Software Craftsmanship, Not For Everyone

I posted a few days ago about a lesson I’d learnt; Learn Everything All Of The Time. Right? Long story short, There’s only so much you can do… but what if you don’t want to do it?

Another lesson I’ve learnt is that not everyone wants to be a Software Craftsman. I use the term Software Craftsman after reading the book Software Craftsmanship by Sandro Mancuso. So much of this book resonated with me:

Software Craftsmanship sees software as a craft and compares software developers to medieval blacksmiths

This is an excerpt from very early in the book and is one of my favourite lines. I blindly assumed that all developers felt the same, but it seems I was wrong. Not everyone has the thirst for knowledge or drive for excellence that I thought they did (drive for excellence is very different to feeling that excellence has been achieved, a very important distinction).

I know that if I ever feel that I’ve achieved excellence that something has gone very badly wrong, for me the idea is that you always aim far enough away that you can achieve just in time to realise your next goal. Any plateau or feeling of complete comprehension simply means I’ve stopped learning, and there is always more to learn.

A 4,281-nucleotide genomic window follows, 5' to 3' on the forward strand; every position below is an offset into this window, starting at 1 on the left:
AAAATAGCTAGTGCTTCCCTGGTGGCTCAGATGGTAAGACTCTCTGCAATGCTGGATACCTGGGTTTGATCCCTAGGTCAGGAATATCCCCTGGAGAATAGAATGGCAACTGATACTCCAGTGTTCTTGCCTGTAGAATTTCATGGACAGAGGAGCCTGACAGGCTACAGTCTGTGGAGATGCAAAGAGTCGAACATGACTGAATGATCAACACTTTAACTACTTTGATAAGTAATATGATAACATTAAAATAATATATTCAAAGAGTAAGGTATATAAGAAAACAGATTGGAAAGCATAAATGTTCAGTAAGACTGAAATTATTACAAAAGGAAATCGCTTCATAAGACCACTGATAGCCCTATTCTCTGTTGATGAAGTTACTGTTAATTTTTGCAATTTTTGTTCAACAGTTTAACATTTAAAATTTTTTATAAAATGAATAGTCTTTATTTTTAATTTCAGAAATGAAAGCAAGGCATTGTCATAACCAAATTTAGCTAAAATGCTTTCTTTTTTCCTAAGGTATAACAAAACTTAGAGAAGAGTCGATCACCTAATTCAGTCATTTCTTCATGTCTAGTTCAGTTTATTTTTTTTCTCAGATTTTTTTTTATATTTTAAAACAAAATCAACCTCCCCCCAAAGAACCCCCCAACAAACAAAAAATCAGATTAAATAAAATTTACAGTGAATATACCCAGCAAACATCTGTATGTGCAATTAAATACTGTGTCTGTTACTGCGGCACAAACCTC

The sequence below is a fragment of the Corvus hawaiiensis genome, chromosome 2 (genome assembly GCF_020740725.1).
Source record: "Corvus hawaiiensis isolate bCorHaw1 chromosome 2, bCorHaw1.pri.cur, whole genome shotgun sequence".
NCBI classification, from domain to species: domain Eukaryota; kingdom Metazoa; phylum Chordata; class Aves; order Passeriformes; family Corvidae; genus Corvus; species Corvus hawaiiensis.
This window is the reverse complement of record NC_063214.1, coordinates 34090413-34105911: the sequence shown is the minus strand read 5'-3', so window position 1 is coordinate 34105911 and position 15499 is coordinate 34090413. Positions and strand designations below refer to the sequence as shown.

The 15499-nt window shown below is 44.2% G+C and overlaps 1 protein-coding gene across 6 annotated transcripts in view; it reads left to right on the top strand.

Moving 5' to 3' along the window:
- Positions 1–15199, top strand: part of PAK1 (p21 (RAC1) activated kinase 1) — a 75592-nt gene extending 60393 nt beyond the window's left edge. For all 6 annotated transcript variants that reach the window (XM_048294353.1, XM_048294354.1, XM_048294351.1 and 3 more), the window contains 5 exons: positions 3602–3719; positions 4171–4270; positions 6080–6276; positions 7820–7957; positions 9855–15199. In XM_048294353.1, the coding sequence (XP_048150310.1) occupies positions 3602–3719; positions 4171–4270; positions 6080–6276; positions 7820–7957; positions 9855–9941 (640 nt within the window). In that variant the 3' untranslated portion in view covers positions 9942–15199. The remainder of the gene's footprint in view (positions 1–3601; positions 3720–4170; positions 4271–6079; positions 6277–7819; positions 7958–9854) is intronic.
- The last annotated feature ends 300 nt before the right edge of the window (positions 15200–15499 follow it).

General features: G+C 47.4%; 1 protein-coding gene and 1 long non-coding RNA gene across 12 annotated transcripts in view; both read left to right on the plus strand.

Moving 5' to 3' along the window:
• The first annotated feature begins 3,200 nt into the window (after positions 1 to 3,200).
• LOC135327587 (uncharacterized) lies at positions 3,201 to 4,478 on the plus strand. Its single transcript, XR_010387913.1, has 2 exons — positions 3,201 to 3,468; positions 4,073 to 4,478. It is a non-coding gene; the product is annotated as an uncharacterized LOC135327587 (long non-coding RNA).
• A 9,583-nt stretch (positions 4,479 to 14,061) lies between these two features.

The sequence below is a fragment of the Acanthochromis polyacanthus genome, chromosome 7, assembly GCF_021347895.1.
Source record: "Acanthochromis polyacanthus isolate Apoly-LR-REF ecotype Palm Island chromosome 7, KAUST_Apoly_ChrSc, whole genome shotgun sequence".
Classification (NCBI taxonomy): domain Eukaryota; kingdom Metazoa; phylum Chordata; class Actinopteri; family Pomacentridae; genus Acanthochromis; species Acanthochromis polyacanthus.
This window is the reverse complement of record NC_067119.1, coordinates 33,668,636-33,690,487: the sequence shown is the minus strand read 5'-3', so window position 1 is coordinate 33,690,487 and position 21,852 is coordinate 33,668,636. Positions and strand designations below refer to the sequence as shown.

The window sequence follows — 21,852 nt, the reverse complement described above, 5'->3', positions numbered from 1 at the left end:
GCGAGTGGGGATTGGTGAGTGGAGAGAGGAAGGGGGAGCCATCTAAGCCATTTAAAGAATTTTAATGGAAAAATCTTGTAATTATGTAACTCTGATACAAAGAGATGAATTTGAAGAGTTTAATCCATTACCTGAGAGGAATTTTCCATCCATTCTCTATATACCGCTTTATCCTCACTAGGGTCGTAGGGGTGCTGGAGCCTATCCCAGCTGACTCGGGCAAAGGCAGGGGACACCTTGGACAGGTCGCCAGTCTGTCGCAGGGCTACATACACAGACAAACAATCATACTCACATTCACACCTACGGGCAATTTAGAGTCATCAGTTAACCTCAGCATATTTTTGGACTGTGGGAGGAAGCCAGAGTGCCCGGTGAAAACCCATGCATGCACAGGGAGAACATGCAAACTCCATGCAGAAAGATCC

The important thing for me here is to remember that not everyone feels this way. Is it fair to expect excellence from someone that only wants to give good enough? Is it logical to share lessons with someone that doesn’t want to learn?

At this very point in time I feel very privileged to be working with individuals that I would consider Software Craftsmen, not because they know it all but because they strive to learn, much the way I do. I must remember though, that not everyone wants to be a Software Craftsman; but the more the merrier, right?